I’m standing on a shabby wooden bridge photographing men in canoes pulling sand from a creek to be later mixed into concrete when five policemen suddenly appear.
“You’re arrested. Give me your cameras and your passport,” the policeman in charge orders. “It’s a crime to photograph bridges.”
“I was not photographing the bridge,” I protest, “only from the bridge.” But they shout that I’m telling lies, and arguing in a loud cacophony that I have compromised Cameroon’s national security. I offer the men to give them my film, but they want my camera equipment as “evidence.”
And so the game begins. I know that in much of Africa the photography of government buildings, airports and bridges is prohibited but this humble bridge could have no strategic value, and I did not photograph it. But I have travelled in West Africa often enough to know that those men couldn’t care less about this bridge. They want money, and how much depends on my wits.
Raymond, my driver, a quiet middle-aged man, keeps prudently to the side but our companion, Moise, enraged at the police, lowers the chorus by repeatedly punching the police chief in the face. Moise is tall, vigorous and short-tempered and puts up such fierce resistance that it takes five policemen several minutes to handcuff him. I watch in disbelief. Then everyone calms down.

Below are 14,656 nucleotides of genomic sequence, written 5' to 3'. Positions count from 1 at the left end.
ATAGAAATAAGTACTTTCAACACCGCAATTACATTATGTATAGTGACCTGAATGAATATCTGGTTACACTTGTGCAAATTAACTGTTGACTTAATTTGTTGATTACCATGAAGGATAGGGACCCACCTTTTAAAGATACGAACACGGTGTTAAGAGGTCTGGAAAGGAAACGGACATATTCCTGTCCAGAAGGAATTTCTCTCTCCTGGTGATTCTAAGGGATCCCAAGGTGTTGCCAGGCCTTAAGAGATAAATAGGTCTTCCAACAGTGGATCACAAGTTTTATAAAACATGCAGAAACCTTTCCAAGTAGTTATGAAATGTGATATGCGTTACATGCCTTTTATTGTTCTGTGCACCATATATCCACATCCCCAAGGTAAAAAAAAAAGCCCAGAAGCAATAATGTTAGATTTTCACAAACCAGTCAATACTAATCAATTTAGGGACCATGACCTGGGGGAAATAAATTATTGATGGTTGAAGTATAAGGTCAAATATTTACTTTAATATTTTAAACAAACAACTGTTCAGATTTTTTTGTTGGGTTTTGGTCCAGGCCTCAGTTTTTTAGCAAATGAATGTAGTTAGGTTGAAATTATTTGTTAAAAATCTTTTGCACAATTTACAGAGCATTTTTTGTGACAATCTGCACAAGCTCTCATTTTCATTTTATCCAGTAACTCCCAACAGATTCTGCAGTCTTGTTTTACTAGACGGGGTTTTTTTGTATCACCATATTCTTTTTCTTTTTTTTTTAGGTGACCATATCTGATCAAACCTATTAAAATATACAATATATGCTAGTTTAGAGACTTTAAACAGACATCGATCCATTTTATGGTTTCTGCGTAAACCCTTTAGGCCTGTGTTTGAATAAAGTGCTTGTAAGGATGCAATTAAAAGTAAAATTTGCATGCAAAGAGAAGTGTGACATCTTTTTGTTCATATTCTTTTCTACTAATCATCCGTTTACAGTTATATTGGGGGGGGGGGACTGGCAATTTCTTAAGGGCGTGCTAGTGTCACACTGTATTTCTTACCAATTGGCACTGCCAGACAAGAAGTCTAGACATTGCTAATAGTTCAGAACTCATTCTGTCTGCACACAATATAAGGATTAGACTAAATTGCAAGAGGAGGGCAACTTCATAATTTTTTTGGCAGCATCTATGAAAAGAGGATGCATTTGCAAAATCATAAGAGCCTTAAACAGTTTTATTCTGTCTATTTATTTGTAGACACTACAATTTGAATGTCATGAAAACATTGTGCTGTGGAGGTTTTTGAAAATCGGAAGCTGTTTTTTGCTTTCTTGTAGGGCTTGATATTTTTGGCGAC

We sit down on a couple of benches under a palm roof around the end of the small bridge where the men had been hiding. A strong smell of marijuana permeates the air and the chief uncaps a large bottle of beer. He swallows it in one draft, and throws the empty bottle to the ground next to several others. His eyes, as are those of the other policemen, are bloodshot. For a while nobody talks and I simply wait.
The chief avoids dealing with me directly, though we are sitting only a few paces apart. He uses Moise as the messenger and wants $300 tin exchange for our release.
“Tell him that I want to see a judge,” I tell Moise.
“A judge?” he asks . “Do you want to spend a week behind bars waiting to see one, and then to pay him at least ten times that amount?”
And so Moise goes back and forth between the officer and me. Much of my money is fortunately well hidden, and I keep insisting that I can’t pay even the steadily decreasing amount that the officer would accept.
This lasts for over two hours, and the police is getting more impatient than I am. In the end they settle for the content of my wallet: about $40,00.
That paid, the police return my photographic equipment and passport and release Moise. Now all five men warmly embrace us, including Moise.
“Have a good trip and stay away from police,” they shout as we drive away.